In sparsely populated Texas towns, folklore looms as large as the landscape, blending Mexican, American, and unmapped myths into something surreal and unique.
Raymundo Morales runs a crew of 12 Oaxacan tree planters traveling the United States in this intimate portrait about a hidden world of guest workers regrowing America’s forests.
Sebastián Díaz Aguirre is a filmmaker and Emmy-awarded editor originally from Mexico. His short documentary Toñita’s premiered at MoMA Doc Fortnight. His award-winning documentary Brilliant Soil has screened internationally. Sebastián was a fellow of the 2020 Latino Media Market with A Thousand Pines. He sits on the board of UnionDocs, NYC.
Noam Osband is a filmmaker, radio producer, and anthropologist. His first feature was the nationally-broadcast film Adelante, and his documentary, The Radical Jew, won Best Short Doc at the Charlotte and Tallgrass Film Festivals. He is also a radio and print journalist, whose bylines include The Atlantic, BBC4, Criminal, and Freakonomics Radio.
The United States is the world’s largest producer of wood products and each year the industry relies almost entirely on foreign guest workers who plant over one billion trees to replenish harvested forests. Many of America’s tree planting contractors were founded by members of the Back-to-the-Land movement in the 1970s—white, self-described hippies who had moved to Arkansas to find a simpler lifestyle in the Ozarks. As the industry boomed, hippies turned into capitalists and small companies turned into million-dollar businesses. Planter salaries plummeted and companies discovered a cheaper workforce: temporary guest workers from Latin America.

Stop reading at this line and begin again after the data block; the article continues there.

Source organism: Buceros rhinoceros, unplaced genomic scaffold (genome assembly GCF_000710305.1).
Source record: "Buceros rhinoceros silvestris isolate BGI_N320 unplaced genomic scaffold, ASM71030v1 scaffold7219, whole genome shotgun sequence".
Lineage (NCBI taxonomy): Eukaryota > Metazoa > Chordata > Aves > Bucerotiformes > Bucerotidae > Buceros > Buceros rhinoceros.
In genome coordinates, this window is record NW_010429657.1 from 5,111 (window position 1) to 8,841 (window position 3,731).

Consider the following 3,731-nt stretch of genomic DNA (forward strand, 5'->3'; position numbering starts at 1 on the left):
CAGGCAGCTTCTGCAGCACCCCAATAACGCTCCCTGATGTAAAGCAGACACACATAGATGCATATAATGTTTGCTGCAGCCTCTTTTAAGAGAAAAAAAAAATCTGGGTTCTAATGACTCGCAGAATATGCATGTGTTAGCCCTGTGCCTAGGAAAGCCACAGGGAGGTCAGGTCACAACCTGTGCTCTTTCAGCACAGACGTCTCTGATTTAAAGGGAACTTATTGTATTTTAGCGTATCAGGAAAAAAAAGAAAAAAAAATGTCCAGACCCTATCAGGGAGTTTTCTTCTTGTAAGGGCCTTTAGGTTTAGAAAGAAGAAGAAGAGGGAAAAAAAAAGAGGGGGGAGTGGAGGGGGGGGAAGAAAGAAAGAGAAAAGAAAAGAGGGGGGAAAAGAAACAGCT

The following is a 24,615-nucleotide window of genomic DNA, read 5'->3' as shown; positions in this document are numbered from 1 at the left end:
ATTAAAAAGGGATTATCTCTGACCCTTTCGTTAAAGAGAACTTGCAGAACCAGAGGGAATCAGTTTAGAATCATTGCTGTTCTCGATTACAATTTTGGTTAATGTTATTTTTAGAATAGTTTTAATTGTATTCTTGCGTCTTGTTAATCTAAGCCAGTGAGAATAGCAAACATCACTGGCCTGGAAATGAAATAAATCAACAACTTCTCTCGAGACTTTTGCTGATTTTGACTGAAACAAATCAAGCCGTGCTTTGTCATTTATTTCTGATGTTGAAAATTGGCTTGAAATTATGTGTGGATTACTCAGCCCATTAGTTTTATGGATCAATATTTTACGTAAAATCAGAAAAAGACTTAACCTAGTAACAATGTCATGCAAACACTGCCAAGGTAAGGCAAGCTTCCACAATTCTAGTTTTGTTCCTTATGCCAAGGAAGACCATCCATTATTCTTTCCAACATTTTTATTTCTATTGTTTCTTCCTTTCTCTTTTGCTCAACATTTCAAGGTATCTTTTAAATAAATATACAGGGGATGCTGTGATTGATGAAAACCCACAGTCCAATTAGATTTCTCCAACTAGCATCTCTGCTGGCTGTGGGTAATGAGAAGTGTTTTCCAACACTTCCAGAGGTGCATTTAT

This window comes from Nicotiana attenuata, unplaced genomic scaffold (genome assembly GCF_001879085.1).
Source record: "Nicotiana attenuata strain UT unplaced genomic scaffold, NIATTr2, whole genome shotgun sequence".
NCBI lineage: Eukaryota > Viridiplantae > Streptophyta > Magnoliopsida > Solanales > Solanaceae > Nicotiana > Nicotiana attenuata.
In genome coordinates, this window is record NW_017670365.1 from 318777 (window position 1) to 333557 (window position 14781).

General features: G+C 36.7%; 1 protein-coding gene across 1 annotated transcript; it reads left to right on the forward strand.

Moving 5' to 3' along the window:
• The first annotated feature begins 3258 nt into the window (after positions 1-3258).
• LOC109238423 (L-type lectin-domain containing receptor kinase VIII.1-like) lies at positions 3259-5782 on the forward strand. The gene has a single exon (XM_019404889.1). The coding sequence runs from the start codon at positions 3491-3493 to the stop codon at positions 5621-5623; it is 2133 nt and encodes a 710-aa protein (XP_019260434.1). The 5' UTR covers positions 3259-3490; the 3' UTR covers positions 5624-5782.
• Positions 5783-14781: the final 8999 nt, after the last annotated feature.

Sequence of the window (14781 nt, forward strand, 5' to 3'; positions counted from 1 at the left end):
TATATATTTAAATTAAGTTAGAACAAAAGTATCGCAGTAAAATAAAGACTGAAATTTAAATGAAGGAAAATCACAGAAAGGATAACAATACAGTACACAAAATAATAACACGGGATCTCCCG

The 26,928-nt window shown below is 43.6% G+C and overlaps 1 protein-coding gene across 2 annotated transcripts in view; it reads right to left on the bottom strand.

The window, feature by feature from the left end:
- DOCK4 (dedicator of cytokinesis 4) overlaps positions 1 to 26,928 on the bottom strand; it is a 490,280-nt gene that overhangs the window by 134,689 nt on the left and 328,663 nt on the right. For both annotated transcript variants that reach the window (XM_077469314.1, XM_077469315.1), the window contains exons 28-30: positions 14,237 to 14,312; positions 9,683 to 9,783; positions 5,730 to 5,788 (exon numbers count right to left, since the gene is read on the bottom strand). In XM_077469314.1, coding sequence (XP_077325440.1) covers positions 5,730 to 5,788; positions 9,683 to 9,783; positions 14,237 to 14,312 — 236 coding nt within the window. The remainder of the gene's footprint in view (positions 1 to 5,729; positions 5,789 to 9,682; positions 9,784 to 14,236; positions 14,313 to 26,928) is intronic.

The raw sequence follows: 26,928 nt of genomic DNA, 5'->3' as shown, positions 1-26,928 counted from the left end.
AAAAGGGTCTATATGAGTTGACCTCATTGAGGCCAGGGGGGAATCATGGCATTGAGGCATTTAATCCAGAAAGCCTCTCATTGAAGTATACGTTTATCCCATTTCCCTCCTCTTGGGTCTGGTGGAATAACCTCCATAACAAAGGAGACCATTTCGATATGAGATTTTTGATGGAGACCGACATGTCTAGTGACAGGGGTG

A Thousand Pines is an intimate portrait of a hidden world, following a crew of Mexican guest workers over the course of a season planting trees throughout the United States. The crew struggles to balance the job’s physical demands and its extreme isolation with remaining connected to the life they are providing for back home. As the season progresses, they become a small family, cooking and caring for each other in order to endure the punishing work. The film centers on the crew foreman, Raymundo Morales, who is in his 19th season working for the largest reforestation company in the United States. When he began, he was single and had few responsibilities. Now, however, he must balance his obligations to his wife, his children, and his elderly mother with a heart condition, while also tending to the needs and emergencies of the planting crew. Spending only three months at home during the off-season, Raymundo’s job is both the family’s salvation and its heartbreak.